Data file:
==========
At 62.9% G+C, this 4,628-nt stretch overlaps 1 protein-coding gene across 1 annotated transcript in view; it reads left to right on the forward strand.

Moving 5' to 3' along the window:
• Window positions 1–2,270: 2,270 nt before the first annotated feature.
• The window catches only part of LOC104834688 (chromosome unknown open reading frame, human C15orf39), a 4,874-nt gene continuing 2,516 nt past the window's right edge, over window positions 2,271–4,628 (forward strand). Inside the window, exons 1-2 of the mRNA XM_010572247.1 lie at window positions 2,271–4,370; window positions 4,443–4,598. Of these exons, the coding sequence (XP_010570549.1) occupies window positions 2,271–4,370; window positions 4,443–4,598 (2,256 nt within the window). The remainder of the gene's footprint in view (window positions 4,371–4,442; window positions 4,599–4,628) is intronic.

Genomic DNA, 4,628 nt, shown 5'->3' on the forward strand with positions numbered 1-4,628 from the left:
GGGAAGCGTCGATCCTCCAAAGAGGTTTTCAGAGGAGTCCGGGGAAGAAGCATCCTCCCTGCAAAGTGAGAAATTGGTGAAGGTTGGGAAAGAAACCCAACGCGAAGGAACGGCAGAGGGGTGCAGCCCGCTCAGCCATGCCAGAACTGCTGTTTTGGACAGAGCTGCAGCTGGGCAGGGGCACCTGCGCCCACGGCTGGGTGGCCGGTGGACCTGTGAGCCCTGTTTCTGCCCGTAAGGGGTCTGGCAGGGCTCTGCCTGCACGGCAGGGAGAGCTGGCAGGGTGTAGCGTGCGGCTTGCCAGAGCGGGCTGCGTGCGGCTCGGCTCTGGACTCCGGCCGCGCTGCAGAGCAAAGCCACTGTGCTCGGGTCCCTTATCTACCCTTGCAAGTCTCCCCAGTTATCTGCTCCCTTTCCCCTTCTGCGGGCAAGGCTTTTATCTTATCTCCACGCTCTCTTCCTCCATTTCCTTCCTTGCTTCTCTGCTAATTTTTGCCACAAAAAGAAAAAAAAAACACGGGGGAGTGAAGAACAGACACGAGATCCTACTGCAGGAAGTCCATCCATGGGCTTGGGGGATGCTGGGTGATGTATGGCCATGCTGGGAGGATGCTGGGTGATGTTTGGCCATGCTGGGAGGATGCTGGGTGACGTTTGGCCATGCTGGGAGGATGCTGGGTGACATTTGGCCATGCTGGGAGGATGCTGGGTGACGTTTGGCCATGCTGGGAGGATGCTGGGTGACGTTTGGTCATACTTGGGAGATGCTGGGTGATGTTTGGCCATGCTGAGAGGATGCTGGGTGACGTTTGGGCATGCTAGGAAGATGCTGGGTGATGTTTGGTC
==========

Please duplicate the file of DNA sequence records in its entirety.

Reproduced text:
At 62.9% G+C, this 4,628-nt stretch overlaps 1 protein-coding gene across 1 annotated transcript in view; it reads left to right on the forward strand.

Moving 5' to 3' along the window:
• Window positions 1–2,270: 2,270 nt before the first annotated feature.
• The window catches only part of LOC104834688 (chromosome unknown open reading frame, human C15orf39), a 4,874-nt gene continuing 2,516 nt past the window's right edge, over window positions 2,271–4,628 (forward strand). Inside the window, exons 1-2 of the mRNA XM_010572247.1 lie at window positions 2,271–4,370; window positions 4,443–4,598. Of these exons, the coding sequence (XP_010570549.1) occupies window positions 2,271–4,370; window positions 4,443–4,598 (2,256 nt within the window). The remainder of the gene's footprint in view (window positions 4,371–4,442; window positions 4,599–4,628) is intronic.

Genomic DNA, 4,628 nt, shown 5'->3' on the forward strand with positions numbered 1-4,628 from the left:
GGGAAGCGTCGATCCTCCAAAGAGGTTTTCAGAGGAGTCCGGGGAAGAAGCATCCTCCCTGCAAAGTGAGAAATTGGTGAAGGTTGGGAAAGAAACCCAACGCGAAGGAACGGCAGAGGGGTGCAGCCCGCTCAGCCATGCCAGAACTGCTGTTTTGGACAGAGCTGCAGCTGGGCAGGGGCACCTGCGCCCACGGCTGGGTGGCCGGTGGACCTGTGAGCCCTGTTTCTGCCCGTAAGGGGTCTGGCAGGGCTCTGCCTGCACGGCAGGGAGAGCTGGCAGGGTGTAGCGTGCGGCTTGCCAGAGCGGGCTGCGTGCGGCTCGGCTCTGGACTCCGGCCGCGCTGCAGAGCAAAGCCACTGTGCTCGGGTCCCTTATCTACCCTTGCAAGTCTCCCCAGTTATCTGCTCCCTTTCCCCTTCTGCGGGCAAGGCTTTTATCTTATCTCCACGCTCTCTTCCTCCATTTCCTTCCTTGCTTCTCTGCTAATTTTTGCCACAAAAAGAAAAAAAAAACACGGGGGAGTGAAGAACAGACACGAGATCCTACTGCAGGAAGTCCATCCATGGGCTTGGGGGATGCTGGGTGATGTATGGCCATGCTGGGAGGATGCTGGGTGATGTTTGGCCATGCTGGGAGGATGCTGGGTGACGTTTGGCCATGCTGGGAGGATGCTGGGTGACATTTGGCCATGCTGGGAGGATGCTGGGTGACGTTTGGCCATGCTGGGAGGATGCTGGGTGACGTTTGGTCATACTTGGGAGATGCTGGGTGATGTTTGGCCATGCTGAGAGGATGCTGGGTGACGTTTGGGCATGCTAGGAAGATGCTGGGTGATGTTTGGTC